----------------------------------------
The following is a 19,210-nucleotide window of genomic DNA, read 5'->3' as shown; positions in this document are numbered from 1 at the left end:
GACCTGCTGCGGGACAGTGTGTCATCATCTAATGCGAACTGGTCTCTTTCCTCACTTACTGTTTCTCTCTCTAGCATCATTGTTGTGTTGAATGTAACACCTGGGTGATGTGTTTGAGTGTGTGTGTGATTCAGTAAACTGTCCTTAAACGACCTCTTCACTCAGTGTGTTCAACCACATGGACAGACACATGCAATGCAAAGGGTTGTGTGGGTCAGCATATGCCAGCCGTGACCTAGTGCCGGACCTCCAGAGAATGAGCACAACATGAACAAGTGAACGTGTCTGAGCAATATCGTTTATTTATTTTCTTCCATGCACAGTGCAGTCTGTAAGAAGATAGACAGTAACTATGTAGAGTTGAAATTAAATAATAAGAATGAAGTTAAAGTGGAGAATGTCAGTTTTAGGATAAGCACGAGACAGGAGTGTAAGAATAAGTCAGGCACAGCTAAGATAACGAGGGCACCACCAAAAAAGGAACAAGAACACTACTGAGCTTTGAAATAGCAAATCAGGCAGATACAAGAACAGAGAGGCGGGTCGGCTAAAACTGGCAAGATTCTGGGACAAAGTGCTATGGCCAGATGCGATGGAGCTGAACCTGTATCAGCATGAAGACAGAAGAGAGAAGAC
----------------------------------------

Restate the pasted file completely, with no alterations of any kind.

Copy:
The following is a 19,210-nucleotide window of genomic DNA, read 5'->3' as shown; positions in this document are numbered from 1 at the left end:
GACCTGCTGCGGGACAGTGTGTCATCATCTAATGCGAACTGGTCTCTTTCCTCACTTACTGTTTCTCTCTCTAGCATCATTGTTGTGTTGAATGTAACACCTGGGTGATGTGTTTGAGTGTGTGTGTGATTCAGTAAACTGTCCTTAAACGACCTCTTCACTCAGTGTGTTCAACCACATGGACAGACACATGCAATGCAAAGGGTTGTGTGGGTCAGCATATGCCAGCCGTGACCTAGTGCCGGACCTCCAGAGAATGAGCACAACATGAACAAGTGAACGTGTCTGAGCAATATCGTTTATTTATTTTCTTCCATGCACAGTGCAGTCTGTAAGAAGATAGACAGTAACTATGTAGAGTTGAAATTAAATAATAAGAATGAAGTTAAAGTGGAGAATGTCAGTTTTAGGATAAGCACGAGACAGGAGTGTAAGAATAAGTCAGGCACAGCTAAGATAACGAGGGCACCACCAAAAAAGGAACAAGAACACTACTGAGCTTTGAAATAGCAAATCAGGCAGATACAAGAACAGAGAGGCGGGTCGGCTAAAACTGGCAAGATTCTGGGACAAAGTGCTATGGCCAGATGCGATGGAGCTGAACCTGTATCAGCATGAAGACAGAAGAGAGAAGAC